- HIV clinicians answer questions regarding HIV care during the group workshop.
- Gender-affirming care clinicians guide clients and answer questions regarding gender-affirming care, including hormone therapy. This could be the same individual as the HIV clinician, if they have expertise in both fields.
- Other key staff may include the clinic supervisor, case managers, and/or community health workers.
Develop an outreach and recruitment plan. Having an outreach and recruitment plan is important in developing mechanisms for reaching new or existing clients who could benefit from Healthy Divas. This could include “in-reach”, identifying existing clients, or outreach by promoting at events or using social media.
Customize materials. Adapt or create new Healthy Divas outreach and recruitment materials, and customize materials from the Peer Facilitator’s Manual as needed including the session worksheets and client feedback forms.
Three sites participated in the Healthy Divas E2i initiative. Learn more about their implementations below.
Birmingham AIDS Outreach (Birmingham, AL)
California Prostitutes Education Project (Oakland, CA)
Rutgers New Jersey Medical School Infectious Disease Practice (Newark, NJ)
- Healthy Divas offers considerable flexibility to service providers. For example, the intervention can be offered in clinical or non-clinical settings and individual sessions and group workshops can be in person or via virtual platforms. The intervention can benefit transgender women who are either struggling to stay engaged in HIV care, or those who are having difficulty adhering to daily medications.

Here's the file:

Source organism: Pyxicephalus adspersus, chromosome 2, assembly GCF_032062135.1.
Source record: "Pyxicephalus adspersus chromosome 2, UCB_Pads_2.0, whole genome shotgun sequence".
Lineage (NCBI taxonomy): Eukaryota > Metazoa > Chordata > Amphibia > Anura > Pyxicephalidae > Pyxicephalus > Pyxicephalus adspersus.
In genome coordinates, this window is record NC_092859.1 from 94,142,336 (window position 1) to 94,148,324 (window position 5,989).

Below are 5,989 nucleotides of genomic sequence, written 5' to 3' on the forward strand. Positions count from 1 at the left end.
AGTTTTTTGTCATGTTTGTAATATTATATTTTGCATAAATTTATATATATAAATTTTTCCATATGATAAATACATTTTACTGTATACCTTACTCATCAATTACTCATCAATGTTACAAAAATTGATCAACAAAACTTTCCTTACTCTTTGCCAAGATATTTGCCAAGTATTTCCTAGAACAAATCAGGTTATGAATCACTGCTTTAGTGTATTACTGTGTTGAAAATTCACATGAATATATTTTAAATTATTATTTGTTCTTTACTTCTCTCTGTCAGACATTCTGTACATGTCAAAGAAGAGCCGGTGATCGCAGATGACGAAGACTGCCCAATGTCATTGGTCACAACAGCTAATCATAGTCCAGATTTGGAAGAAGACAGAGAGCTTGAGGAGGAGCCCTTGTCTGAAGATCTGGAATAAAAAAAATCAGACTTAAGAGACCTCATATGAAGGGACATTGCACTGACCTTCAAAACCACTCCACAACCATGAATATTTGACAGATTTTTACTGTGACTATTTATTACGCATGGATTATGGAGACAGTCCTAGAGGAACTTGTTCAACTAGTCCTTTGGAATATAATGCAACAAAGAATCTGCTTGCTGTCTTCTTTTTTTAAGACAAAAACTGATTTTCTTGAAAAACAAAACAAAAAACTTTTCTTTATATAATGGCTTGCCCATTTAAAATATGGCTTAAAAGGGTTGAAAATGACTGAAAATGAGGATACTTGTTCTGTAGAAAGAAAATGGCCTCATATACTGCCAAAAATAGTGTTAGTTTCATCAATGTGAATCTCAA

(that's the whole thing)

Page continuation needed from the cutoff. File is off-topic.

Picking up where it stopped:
- Different funding sources may be available to agencies wishing to implement a Healthy Divas program. Many state Medicaid programs cover peer counseling and navigation services, and many of activities that are part of Healthy Divas, such as non-medical case management, health education, risk reduction, and treatment adherence, are eligible RWHAP service categories.
- Integration of Healthy Divas into standard of care for transgender women with HIV helps ensure that all those who may benefit have an opportunity to participate.
- Integration and sustainability will require administrative buy-in from agency leadership. One way to achieve this is providing training for all agency staff, preferably by Healthy Divas program staff.